“Penang’s strengths lie not only in assembly and test manufacturing, but also in the mass of well-trained talents who have been designing Intel microprocessors, chipsets, field-oriented control (FOC) and cutting-edge Field Programmable Gate Arrays (FPGA),” says SK Fong, the CEO of Skyechic. “Because of technology transfer from MNCs, Penang is able to position itself not only as Malaysia’s most advanced IC design providers but also in Southeast Asia.”
Skyechic comprises members with more than 15 years of advanced IC design experience and have cumulatively produced 85 U.S. patents for cutting-edge silicon-proven intellectual properties. “While some patents were founded with MNCs, MNC-nurtured talents carry with them experiences and innovation ideas to register more patents in local companies like Skyechic. These innovations are closely linked to high-performance computing and AI deep learning.”
As a digital solutions provider specialising in integrated Industrial Internet of Things (IIoT) solutions, Sophic Automation works closely with MNCs, industry associations and government agencies to leverage each other’s strengths. The CEO of Sophic Automation, DK Koh, is appreciative of Western Digital for its opportunities in digital business solutions. “Unlocking data intelligence is essential to enable effective and innovative business solutions that automate and transform manufacturing processes to improve business efficiency.”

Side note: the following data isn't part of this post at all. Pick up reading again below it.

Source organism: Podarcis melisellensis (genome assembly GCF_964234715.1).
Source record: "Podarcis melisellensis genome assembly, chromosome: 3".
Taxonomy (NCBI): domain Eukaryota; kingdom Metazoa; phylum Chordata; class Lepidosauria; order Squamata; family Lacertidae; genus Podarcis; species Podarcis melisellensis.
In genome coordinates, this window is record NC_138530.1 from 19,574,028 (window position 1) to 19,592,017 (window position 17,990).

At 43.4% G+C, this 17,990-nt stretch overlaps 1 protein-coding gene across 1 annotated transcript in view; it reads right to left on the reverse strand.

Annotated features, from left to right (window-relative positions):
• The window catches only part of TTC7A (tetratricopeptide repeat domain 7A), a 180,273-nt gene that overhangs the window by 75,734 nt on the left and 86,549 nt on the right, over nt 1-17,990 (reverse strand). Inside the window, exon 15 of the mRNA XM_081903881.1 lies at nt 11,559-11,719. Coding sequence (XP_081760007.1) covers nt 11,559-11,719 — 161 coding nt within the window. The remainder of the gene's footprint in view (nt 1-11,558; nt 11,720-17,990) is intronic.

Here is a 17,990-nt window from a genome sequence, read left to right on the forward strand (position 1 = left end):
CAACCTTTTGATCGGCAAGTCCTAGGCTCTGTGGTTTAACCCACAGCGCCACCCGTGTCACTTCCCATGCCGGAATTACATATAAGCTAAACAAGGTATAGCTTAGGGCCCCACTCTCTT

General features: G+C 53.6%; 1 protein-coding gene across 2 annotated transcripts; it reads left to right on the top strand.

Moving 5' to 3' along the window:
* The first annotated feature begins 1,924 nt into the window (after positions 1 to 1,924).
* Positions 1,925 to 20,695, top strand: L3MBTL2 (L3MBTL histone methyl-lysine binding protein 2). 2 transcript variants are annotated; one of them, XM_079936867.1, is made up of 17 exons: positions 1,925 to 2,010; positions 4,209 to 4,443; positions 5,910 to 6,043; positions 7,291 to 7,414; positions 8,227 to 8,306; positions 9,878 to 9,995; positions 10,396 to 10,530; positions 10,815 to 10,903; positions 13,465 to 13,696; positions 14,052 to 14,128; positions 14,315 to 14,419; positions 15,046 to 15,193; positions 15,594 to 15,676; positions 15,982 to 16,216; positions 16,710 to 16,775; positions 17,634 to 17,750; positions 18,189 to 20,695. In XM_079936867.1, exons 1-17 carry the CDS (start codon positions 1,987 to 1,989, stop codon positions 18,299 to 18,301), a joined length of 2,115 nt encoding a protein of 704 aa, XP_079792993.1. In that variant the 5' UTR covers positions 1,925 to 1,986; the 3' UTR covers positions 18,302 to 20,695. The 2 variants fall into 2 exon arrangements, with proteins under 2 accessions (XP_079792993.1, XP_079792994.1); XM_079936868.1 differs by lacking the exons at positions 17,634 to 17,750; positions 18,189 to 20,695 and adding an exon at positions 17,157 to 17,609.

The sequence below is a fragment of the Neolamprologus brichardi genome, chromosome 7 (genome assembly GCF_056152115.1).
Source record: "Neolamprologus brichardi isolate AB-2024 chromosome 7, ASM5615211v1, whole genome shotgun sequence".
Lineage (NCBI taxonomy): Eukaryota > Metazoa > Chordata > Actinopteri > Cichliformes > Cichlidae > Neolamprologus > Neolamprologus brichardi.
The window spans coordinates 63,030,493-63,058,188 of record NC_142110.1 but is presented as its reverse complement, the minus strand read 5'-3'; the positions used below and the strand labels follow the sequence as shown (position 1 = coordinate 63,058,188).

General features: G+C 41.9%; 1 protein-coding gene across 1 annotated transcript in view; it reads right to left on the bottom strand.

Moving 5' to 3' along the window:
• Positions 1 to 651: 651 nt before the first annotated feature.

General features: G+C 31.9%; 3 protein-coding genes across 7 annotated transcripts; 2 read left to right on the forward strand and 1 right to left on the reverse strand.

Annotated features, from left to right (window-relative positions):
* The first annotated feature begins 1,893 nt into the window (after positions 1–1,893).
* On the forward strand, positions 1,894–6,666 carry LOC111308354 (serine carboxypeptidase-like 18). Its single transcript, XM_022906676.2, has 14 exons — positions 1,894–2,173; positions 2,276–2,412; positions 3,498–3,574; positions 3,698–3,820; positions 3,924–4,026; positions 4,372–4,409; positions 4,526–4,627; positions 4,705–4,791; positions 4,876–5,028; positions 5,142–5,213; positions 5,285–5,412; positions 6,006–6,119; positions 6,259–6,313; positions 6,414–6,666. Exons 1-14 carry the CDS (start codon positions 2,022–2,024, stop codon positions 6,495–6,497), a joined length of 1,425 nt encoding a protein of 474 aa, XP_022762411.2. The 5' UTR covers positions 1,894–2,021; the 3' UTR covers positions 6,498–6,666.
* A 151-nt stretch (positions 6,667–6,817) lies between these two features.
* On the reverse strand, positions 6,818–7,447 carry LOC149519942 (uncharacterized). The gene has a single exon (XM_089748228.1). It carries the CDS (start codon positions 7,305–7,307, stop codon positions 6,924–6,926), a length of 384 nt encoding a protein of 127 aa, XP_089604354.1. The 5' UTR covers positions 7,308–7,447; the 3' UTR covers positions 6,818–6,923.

“Though there are certain compliances needed by MNCs, huge opportunities are available to local SMEs through technology and knowledge transfers, especially on standard solutions in equipment, connectivity and digitalisation,” adds DK Koh.
Transforming Challenges into Opportunities
IC design is the upstream process of the semiconductor value chains. Established at the onset of the pandemic, 13 founding members who were formerly employed in MNCs had taken up the challenge in the midst of an uncertain economic climate. SK Fong highlights: “In 2020, our revenue reached tens of millions in RM amid the pandemic. The growth driver for the IC design industry is associated with data explosion, where data is estimated to grow by 47% annually from 2019 to 2035. This eruption translates into hardware explosion for data processing and analysis, which are powered by semiconductors.”
Does Penang have the potential to be a global IC design hub? “Penang started IC design in 1991 and is currently serving half of the global market size in IC design. The global tech war has opened up a unique opportunity for Malaysia to provide alternative design solutions for the market. If a global IC design specialist hub is set up in Penang, we will be able to grow more IC design makers,” SK Fong affirms.